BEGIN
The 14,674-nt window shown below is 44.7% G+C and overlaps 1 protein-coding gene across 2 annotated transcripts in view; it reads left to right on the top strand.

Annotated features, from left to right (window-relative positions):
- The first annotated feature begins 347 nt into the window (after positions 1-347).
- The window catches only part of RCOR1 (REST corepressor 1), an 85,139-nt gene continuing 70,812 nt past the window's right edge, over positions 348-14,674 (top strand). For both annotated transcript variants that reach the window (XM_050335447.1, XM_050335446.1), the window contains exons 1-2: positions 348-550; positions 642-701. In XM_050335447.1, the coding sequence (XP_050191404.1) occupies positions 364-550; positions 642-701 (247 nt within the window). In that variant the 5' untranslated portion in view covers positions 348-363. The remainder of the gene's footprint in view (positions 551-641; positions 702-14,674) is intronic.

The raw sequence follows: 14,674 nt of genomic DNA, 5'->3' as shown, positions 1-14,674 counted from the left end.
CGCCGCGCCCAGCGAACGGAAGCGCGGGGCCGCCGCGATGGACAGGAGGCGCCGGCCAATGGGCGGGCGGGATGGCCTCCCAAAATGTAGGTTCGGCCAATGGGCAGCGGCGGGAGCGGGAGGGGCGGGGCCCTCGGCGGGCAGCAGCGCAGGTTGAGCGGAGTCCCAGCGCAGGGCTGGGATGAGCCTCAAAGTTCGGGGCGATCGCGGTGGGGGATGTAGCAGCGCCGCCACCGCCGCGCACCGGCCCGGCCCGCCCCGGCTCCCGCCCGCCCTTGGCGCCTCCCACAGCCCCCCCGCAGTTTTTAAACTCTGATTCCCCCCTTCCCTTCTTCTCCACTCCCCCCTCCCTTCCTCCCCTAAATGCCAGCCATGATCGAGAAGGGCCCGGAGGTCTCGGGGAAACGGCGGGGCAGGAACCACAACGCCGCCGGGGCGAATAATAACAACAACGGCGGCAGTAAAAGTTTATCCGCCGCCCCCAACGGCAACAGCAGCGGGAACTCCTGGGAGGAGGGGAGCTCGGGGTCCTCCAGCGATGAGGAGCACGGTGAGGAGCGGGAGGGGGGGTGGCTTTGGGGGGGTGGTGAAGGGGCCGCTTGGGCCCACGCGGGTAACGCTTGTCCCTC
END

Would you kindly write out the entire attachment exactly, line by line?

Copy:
The 14,674-nt window shown below is 44.7% G+C and overlaps 1 protein-coding gene across 2 annotated transcripts in view; it reads left to right on the top strand.

Annotated features, from left to right (window-relative positions):
- The first annotated feature begins 347 nt into the window (after positions 1-347).
- The window catches only part of RCOR1 (REST corepressor 1), an 85,139-nt gene continuing 70,812 nt past the window's right edge, over positions 348-14,674 (top strand). For both annotated transcript variants that reach the window (XM_050335447.1, XM_050335446.1), the window contains exons 1-2: positions 348-550; positions 642-701. In XM_050335447.1, the coding sequence (XP_050191404.1) occupies positions 364-550; positions 642-701 (247 nt within the window). In that variant the 5' untranslated portion in view covers positions 348-363. The remainder of the gene's footprint in view (positions 551-641; positions 702-14,674) is intronic.

The raw sequence follows: 14,674 nt of genomic DNA, 5'->3' as shown, positions 1-14,674 counted from the left end.
CGCCGCGCCCAGCGAACGGAAGCGCGGGGCCGCCGCGATGGACAGGAGGCGCCGGCCAATGGGCGGGCGGGATGGCCTCCCAAAATGTAGGTTCGGCCAATGGGCAGCGGCGGGAGCGGGAGGGGCGGGGCCCTCGGCGGGCAGCAGCGCAGGTTGAGCGGAGTCCCAGCGCAGGGCTGGGATGAGCCTCAAAGTTCGGGGCGATCGCGGTGGGGGATGTAGCAGCGCCGCCACCGCCGCGCACCGGCCCGGCCCGCCCCGGCTCCCGCCCGCCCTTGGCGCCTCCCACAGCCCCCCCGCAGTTTTTAAACTCTGATTCCCCCCTTCCCTTCTTCTCCACTCCCCCCTCCCTTCCTCCCCTAAATGCCAGCCATGATCGAGAAGGGCCCGGAGGTCTCGGGGAAACGGCGGGGCAGGAACCACAACGCCGCCGGGGCGAATAATAACAACAACGGCGGCAGTAAAAGTTTATCCGCCGCCCCCAACGGCAACAGCAGCGGGAACTCCTGGGAGGAGGGGAGCTCGGGGTCCTCCAGCGATGAGGAGCACGGTGAGGAGCGGGAGGGGGGGTGGCTTTGGGGGGGTGGTGAAGGGGCCGCTTGGGCCCACGCGGGTAACGCTTGTCCCTC